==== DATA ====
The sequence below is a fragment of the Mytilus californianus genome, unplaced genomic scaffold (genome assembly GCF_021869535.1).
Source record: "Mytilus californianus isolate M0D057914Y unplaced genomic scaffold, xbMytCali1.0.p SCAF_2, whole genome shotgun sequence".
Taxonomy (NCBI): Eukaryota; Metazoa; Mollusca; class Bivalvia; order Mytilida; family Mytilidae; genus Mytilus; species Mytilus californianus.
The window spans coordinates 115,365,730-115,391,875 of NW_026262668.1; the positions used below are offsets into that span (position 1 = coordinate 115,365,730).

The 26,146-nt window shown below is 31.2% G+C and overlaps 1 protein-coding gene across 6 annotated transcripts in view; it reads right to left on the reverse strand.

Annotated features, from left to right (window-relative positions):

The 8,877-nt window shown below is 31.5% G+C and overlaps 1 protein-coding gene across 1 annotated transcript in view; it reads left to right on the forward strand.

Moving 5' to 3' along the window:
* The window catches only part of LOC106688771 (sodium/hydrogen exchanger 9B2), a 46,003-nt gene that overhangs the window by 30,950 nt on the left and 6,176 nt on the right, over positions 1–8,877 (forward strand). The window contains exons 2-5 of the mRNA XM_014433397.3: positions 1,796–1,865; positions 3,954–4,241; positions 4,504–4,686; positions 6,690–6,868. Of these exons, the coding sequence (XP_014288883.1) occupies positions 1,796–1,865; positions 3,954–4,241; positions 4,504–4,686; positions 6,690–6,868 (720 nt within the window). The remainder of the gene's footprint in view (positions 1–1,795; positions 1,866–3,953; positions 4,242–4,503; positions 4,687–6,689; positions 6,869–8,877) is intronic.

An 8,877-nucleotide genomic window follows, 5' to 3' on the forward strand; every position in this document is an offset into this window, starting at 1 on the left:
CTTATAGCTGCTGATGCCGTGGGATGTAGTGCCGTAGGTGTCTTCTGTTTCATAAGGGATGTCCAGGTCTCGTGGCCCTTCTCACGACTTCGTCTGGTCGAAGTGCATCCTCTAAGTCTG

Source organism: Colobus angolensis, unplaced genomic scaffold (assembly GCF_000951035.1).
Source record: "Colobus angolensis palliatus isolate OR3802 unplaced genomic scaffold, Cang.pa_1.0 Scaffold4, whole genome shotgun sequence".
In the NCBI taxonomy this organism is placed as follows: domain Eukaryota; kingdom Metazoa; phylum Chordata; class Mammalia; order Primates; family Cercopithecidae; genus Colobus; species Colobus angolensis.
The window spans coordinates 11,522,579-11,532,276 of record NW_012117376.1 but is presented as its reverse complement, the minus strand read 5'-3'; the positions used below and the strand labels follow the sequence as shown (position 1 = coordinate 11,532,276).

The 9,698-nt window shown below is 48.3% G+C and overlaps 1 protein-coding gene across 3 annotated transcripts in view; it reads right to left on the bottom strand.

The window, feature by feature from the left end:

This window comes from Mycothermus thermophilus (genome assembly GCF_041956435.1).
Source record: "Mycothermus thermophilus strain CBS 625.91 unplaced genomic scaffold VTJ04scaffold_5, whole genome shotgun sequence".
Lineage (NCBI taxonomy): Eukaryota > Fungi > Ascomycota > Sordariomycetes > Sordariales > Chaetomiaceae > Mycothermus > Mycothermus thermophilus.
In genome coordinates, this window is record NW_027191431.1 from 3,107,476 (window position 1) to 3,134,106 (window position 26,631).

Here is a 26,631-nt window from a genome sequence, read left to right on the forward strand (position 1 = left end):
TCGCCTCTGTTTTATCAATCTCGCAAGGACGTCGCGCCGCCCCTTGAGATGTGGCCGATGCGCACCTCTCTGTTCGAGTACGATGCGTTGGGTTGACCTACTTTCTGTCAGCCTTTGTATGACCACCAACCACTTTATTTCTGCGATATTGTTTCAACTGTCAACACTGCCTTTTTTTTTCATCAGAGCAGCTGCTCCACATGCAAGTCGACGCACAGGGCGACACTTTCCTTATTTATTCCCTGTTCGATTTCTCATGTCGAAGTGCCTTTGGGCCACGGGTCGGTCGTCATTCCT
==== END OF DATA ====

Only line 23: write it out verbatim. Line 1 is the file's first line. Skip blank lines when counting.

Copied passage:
TCGCCTCTGTTTTATCAATCTCGCAAGGACGTCGCGCCGCCCCTTGAGATGTGGCCGATGCGCACCTCTCTGTTCGAGTACGATGCGTTGGGTTGACCTACTTTCTGTCAGCCTTTGTATGACCACCAACCACTTTATTTCTGCGATATTGTTTCAACTGTCAACACTGCCTTTTTTTTTCATCAGAGCAGCTGCTCCACATGCAAGTCGACGCACAGGGCGACACTTTCCTTATTTATTCCCTGTTCGATTTCTCATGTCGAAGTGCCTTTGGGCCACGGGTCGGTCGTCATTCCT